Film Breakdown | Trailblazers - Nuggets 3.28
By Christopher Dempsey, Altitude Sports
PORTLAND, Ore. – There are few secrets between the Nuggets and Trail Blazers. Tuesday night’s game at the Moda Center won’t be played in a fog. The Northwest Division rivals face off four times every season. The added layer of Mason Plumlee and Jusuf Nurkic each facing their former teams adds familiarity into the fray.
The Nuggets know that for them to be successful, slowing down Damian Lillard and C.J. McCollum is paramount. But knowing that and doing it are two different things. Portland is among the best in the league in getting what they want. And what they want most is Lillard and McCollum in space and in the paint.
Like the Nuggets, Portland’s success on offense is based on movement whether it’s in transition or in pick-and-roll. The bulk of what Portland accomplishes on offense is predicated off of screen-roll action. A full 20 percent of their possessions are pick-and-rolls, by far their most-used action, and because of that it’s easy to understand that spot-up shooting is their next-highest action, with 18 percent of their possessions ending with those.
Portland is the best team in the NBA in pick-and-roll ball handler efficiency at 0.953 points per possession according to Synergy stats, and it’s all due to the duo of Lillard and McCollum.
In general, the Trail Blazers do a great job of getting Lillard and McCollum downhill quickly. Screens are set early and higher up the floor, which allows for the extra space to use it and get into the lane. On angle screen-rolls, look for screens to be set at the letters that say “Moda Center” on the court. Coming down the middle of the court, they’ve been known to set them as high as a step or two after crossing half court.
That puts bigs in very tough situations. Players like Myers Leonard and Nurkic are good screeners, so when, say, Lillard is coming off the screen he’s immediately one-on-one with the big. And Lillard attacks. Sink too far and he’ll press to the point where he can pull up for a short jump shot. Get too high and on your toes, and Lillard gets straight to the rim for a layup. All of the same applies to McCollum, although he looks for step back jump shots a little more than Lillard.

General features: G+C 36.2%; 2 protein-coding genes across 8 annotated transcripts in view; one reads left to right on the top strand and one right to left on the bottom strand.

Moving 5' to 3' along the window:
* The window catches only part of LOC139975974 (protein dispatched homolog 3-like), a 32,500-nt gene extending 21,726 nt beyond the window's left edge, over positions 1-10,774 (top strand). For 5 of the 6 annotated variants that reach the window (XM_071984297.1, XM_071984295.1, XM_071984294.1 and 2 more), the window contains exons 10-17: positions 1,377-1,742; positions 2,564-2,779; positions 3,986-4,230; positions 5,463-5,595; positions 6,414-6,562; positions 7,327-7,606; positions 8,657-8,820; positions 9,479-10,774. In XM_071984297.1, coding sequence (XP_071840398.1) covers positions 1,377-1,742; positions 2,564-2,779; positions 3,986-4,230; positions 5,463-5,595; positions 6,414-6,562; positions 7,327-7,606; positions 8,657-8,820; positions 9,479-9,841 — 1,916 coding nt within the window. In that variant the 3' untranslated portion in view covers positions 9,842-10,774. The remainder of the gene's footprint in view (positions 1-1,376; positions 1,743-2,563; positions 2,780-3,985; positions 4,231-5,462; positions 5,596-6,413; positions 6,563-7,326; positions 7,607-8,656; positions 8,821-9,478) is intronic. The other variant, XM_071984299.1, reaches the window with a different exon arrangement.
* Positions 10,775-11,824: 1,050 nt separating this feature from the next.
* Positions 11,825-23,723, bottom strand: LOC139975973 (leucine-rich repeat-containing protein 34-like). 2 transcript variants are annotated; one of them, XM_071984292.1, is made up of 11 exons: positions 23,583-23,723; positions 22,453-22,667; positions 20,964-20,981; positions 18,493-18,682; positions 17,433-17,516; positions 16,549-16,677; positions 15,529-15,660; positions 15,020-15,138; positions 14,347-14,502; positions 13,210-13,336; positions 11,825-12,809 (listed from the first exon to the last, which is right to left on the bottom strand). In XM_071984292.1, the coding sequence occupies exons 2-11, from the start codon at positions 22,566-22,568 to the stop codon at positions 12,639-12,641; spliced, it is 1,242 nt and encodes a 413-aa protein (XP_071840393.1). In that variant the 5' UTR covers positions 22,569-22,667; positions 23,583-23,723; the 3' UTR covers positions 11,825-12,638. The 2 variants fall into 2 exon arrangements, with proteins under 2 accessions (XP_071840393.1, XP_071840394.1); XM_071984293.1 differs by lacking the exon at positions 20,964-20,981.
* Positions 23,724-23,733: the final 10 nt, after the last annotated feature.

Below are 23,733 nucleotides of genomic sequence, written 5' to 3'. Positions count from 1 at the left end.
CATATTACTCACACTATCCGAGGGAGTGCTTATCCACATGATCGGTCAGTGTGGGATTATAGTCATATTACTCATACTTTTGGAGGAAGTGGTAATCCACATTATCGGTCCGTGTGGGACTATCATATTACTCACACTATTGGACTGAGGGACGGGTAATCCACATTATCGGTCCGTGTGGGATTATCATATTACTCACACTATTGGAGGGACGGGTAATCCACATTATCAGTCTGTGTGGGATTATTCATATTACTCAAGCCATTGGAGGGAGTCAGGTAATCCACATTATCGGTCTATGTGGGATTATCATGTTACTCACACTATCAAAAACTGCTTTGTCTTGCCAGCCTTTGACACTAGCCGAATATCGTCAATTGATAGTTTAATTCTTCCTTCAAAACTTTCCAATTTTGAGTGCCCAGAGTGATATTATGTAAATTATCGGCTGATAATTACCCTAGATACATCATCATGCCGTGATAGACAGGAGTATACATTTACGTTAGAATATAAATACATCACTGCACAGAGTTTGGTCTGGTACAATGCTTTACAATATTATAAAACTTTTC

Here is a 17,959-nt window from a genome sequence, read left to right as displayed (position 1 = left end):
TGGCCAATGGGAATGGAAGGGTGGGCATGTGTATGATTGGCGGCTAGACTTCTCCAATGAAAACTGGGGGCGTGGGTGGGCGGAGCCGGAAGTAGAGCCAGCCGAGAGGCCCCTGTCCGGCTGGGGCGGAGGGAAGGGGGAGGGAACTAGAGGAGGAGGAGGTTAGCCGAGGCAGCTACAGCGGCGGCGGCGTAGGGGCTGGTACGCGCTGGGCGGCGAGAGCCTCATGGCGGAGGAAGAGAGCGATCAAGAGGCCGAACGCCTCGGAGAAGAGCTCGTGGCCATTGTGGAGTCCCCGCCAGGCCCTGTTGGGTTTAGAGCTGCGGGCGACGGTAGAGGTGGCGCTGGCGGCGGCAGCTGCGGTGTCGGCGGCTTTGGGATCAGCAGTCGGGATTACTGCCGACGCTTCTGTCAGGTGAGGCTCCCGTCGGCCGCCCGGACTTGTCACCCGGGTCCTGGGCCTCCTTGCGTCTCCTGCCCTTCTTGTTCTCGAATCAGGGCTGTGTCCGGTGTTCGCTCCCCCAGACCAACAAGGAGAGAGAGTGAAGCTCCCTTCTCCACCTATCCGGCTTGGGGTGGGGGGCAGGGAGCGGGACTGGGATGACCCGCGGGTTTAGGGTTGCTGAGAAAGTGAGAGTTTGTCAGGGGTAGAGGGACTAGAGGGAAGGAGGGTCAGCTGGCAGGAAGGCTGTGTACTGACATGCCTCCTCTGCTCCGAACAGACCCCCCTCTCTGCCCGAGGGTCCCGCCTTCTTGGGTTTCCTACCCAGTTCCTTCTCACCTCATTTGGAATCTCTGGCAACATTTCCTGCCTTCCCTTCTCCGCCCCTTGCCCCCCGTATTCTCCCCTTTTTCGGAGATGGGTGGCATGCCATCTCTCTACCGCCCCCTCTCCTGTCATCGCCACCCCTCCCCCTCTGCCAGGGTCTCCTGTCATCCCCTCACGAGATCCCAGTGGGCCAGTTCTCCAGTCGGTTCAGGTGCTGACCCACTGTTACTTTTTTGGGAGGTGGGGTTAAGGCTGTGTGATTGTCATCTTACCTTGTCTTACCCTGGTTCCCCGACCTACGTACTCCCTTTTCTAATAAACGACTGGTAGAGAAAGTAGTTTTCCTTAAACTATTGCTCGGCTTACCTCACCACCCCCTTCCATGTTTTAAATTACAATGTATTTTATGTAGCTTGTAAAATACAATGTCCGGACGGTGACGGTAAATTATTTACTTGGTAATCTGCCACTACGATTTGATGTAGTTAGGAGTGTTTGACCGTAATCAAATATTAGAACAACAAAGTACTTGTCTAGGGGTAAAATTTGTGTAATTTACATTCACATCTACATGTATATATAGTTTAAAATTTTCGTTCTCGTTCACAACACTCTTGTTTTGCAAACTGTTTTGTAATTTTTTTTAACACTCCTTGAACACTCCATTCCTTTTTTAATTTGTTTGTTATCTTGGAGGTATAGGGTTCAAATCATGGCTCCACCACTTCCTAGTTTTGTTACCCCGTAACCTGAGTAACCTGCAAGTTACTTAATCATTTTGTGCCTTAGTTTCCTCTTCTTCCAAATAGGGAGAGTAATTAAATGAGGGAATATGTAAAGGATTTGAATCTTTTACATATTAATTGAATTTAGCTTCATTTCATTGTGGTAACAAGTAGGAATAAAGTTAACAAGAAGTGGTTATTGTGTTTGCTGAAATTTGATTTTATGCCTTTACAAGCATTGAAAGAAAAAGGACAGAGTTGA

The Nuggets must pay attention to things like on missed shots and trots up the court, Lillard will get a quick brush screen as he’s crossing half court and that will lead to a long range 3-point try from him. So his defender has to be ready at all times, and the player guarding the screener has to be up and ready as well.
When Portland has turned the ball over in those circumstances it’s more often than not been because of questionable passing decisions. But teams that jumped the ball on the screen with two players had success as well, and created turnovers. Milwaukee was stellar when John Henson attacked the ball along with the guard on the screen, and then the Bucks’ rotations behind it were precise, cutting off all of the close passing options to force miscues.
Anyone expecting Portland just to feed Nurkic all night long, shouldn’t. Even with Nurkic, Portland isn’t a big post-up team – only four percent of their possessions are post-ups -- and lately they haven’t featured Nurkic in post-ups much at all. They won’t change who they are in a game of this magnitude. Portland will ask Nurkic to get his production within the flow of the system.
This is the biggest game of the season for the Nuggets. If they win, it’s because they handled the pick-and-roll well.
Christopher Dempsey: firstname.lastname@example.org or Twitter: @chrisadempsey